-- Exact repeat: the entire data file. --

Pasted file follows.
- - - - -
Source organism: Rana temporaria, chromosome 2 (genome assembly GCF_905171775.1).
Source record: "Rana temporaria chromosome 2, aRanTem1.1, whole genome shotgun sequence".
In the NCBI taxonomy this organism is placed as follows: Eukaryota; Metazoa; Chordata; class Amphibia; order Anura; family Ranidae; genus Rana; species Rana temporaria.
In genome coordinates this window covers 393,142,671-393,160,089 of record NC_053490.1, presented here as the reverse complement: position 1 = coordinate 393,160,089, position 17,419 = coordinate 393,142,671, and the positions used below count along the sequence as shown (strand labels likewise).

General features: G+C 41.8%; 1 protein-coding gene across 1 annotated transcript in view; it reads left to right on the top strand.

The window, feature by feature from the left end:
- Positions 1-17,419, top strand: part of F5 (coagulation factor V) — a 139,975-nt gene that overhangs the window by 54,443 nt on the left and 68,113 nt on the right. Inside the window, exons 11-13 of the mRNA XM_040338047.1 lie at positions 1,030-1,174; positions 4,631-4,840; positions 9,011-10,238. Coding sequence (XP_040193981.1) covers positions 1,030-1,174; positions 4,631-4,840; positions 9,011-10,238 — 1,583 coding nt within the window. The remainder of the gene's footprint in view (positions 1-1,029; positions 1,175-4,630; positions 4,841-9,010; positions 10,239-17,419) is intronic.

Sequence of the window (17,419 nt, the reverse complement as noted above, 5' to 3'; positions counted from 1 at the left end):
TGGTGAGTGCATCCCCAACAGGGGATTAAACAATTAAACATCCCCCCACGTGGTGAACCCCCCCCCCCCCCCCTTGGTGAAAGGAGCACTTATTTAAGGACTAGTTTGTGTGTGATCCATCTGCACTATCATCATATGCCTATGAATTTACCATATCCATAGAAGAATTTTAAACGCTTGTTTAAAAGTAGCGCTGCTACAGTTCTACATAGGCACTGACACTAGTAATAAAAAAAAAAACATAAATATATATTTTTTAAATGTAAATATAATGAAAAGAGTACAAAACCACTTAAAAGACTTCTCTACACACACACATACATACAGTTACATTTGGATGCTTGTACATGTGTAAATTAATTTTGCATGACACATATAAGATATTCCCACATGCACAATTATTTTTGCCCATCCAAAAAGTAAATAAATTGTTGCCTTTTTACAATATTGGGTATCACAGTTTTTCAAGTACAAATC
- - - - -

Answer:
Source organism: Rana temporaria, chromosome 2 (genome assembly GCF_905171775.1).
Source record: "Rana temporaria chromosome 2, aRanTem1.1, whole genome shotgun sequence".
In the NCBI taxonomy this organism is placed as follows: Eukaryota; Metazoa; Chordata; class Amphibia; order Anura; family Ranidae; genus Rana; species Rana temporaria.
In genome coordinates this window covers 393,142,671-393,160,089 of record NC_053490.1, presented here as the reverse complement: position 1 = coordinate 393,160,089, position 17,419 = coordinate 393,142,671, and the positions used below count along the sequence as shown (strand labels likewise).

General features: G+C 41.8%; 1 protein-coding gene across 1 annotated transcript in view; it reads left to right on the top strand.

The window, feature by feature from the left end:
- Positions 1-17,419, top strand: part of F5 (coagulation factor V) — a 139,975-nt gene that overhangs the window by 54,443 nt on the left and 68,113 nt on the right. Inside the window, exons 11-13 of the mRNA XM_040338047.1 lie at positions 1,030-1,174; positions 4,631-4,840; positions 9,011-10,238. Coding sequence (XP_040193981.1) covers positions 1,030-1,174; positions 4,631-4,840; positions 9,011-10,238 — 1,583 coding nt within the window. The remainder of the gene's footprint in view (positions 1-1,029; positions 1,175-4,630; positions 4,841-9,010; positions 10,239-17,419) is intronic.

Sequence of the window (17,419 nt, the reverse complement as noted above, 5' to 3'; positions counted from 1 at the left end):
TGGTGAGTGCATCCCCAACAGGGGATTAAACAATTAAACATCCCCCCACGTGGTGAACCCCCCCCCCCCCCCCTTGGTGAAAGGAGCACTTATTTAAGGACTAGTTTGTGTGTGATCCATCTGCACTATCATCATATGCCTATGAATTTACCATATCCATAGAAGAATTTTAAACGCTTGTTTAAAAGTAGCGCTGCTACAGTTCTACATAGGCACTGACACTAGTAATAAAAAAAAAAACATAAATATATATTTTTTAAATGTAAATATAATGAAAAGAGTACAAAACCACTTAAAAGACTTCTCTACACACACACATACATACAGTTACATTTGGATGCTTGTACATGTGTAAATTAATTTTGCATGACACATATAAGATATTCCCACATGCACAATTATTTTTGCCCATCCAAAAAGTAAATAAATTGTTGCCTTTTTACAATATTGGGTATCACAGTTTTTCAAGTACAAATC